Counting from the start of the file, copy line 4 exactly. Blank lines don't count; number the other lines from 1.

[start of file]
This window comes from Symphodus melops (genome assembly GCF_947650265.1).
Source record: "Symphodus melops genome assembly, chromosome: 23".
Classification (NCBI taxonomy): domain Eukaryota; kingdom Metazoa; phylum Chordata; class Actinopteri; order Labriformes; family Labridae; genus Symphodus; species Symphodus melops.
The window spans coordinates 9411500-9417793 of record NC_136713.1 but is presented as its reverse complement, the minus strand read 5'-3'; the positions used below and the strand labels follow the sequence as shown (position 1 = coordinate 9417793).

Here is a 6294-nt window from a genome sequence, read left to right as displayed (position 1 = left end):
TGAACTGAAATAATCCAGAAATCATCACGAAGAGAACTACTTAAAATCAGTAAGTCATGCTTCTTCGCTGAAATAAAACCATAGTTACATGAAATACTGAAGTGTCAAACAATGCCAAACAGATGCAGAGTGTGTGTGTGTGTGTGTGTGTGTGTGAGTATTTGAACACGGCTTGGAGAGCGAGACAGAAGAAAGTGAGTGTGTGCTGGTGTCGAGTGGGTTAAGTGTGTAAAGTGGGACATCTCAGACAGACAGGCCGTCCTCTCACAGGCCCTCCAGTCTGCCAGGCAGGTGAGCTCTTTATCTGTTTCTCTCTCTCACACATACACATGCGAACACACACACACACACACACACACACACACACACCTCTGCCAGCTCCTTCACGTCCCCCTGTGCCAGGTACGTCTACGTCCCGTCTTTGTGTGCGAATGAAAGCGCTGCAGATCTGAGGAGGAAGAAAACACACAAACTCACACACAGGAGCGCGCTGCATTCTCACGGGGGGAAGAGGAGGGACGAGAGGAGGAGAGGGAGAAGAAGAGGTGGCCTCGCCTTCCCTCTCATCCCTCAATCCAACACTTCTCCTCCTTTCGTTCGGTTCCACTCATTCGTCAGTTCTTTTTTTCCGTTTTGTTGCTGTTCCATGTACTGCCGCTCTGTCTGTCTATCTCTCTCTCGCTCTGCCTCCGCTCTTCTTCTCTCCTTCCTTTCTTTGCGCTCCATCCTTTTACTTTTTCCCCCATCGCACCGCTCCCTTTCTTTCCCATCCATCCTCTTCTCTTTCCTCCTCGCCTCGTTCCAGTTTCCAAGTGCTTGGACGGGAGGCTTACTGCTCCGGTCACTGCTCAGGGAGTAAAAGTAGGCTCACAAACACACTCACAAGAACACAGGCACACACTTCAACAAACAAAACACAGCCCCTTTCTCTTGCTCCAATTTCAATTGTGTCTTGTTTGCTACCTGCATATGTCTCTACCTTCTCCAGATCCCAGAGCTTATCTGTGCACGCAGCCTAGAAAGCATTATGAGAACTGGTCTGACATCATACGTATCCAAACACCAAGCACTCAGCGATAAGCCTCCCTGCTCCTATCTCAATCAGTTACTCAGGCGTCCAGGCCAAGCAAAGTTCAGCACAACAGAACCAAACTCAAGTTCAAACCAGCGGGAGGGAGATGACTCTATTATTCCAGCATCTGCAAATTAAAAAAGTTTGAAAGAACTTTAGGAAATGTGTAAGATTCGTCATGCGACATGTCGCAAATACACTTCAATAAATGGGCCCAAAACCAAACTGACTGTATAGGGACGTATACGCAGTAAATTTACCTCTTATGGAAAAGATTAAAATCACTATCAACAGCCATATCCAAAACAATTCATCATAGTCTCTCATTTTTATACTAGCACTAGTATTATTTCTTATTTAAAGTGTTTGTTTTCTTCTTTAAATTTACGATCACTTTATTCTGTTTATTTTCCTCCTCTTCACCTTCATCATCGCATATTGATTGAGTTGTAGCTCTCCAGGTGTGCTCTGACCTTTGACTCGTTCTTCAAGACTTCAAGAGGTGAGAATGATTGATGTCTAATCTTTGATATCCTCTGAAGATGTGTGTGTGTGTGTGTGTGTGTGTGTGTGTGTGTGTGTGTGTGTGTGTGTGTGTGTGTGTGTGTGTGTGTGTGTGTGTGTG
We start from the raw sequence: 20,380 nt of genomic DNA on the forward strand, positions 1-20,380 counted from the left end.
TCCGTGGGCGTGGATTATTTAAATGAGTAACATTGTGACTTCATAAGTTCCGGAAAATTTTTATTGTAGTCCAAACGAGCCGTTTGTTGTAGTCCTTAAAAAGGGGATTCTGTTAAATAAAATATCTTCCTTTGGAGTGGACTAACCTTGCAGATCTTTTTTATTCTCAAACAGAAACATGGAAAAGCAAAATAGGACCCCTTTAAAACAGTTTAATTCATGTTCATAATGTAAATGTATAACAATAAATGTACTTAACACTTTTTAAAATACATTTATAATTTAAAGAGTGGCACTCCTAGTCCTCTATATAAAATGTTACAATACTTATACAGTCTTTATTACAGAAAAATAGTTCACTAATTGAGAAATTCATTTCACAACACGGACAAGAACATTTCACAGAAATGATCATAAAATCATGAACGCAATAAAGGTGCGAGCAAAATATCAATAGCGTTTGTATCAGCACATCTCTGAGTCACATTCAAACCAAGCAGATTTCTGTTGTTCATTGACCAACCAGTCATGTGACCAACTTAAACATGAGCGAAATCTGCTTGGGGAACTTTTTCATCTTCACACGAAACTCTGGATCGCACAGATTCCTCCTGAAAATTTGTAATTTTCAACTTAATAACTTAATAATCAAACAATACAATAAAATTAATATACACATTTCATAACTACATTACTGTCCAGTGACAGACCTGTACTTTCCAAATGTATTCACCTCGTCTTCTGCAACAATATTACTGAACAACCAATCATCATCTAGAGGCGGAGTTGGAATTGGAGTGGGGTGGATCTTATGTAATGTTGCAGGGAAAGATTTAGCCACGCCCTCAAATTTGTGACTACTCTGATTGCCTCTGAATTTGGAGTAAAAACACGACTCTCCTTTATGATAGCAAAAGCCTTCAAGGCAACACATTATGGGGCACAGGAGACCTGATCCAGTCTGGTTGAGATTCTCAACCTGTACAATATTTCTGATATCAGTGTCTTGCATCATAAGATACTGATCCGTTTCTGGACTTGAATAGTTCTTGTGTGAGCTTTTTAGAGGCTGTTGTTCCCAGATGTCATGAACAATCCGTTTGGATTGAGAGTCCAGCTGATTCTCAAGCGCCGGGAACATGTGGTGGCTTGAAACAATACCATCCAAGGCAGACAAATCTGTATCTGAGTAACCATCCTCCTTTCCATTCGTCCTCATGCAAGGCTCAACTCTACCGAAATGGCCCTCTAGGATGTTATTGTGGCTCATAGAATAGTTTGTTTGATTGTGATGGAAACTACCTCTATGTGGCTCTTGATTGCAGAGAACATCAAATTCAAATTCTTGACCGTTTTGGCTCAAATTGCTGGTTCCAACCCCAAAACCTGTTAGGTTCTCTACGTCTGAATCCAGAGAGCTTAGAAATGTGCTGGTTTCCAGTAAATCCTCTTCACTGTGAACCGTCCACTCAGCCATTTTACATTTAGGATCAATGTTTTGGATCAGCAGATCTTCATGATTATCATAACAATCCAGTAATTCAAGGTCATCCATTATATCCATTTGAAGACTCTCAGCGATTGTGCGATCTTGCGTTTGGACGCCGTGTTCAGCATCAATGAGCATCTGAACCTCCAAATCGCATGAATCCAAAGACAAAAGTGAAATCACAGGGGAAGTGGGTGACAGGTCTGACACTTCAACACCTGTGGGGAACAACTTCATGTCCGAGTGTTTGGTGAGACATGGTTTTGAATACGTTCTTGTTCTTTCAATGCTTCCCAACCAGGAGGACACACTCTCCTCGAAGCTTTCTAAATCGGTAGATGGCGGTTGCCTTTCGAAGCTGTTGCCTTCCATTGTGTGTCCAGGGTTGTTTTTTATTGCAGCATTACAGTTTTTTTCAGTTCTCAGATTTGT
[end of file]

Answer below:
The window spans coordinates 9411500-9417793 of record NC_136713.1 but is presented as its reverse complement, the minus strand read 5'-3'; the positions used below and the strand labels follow the sequence as shown (position 1 = coordinate 9417793).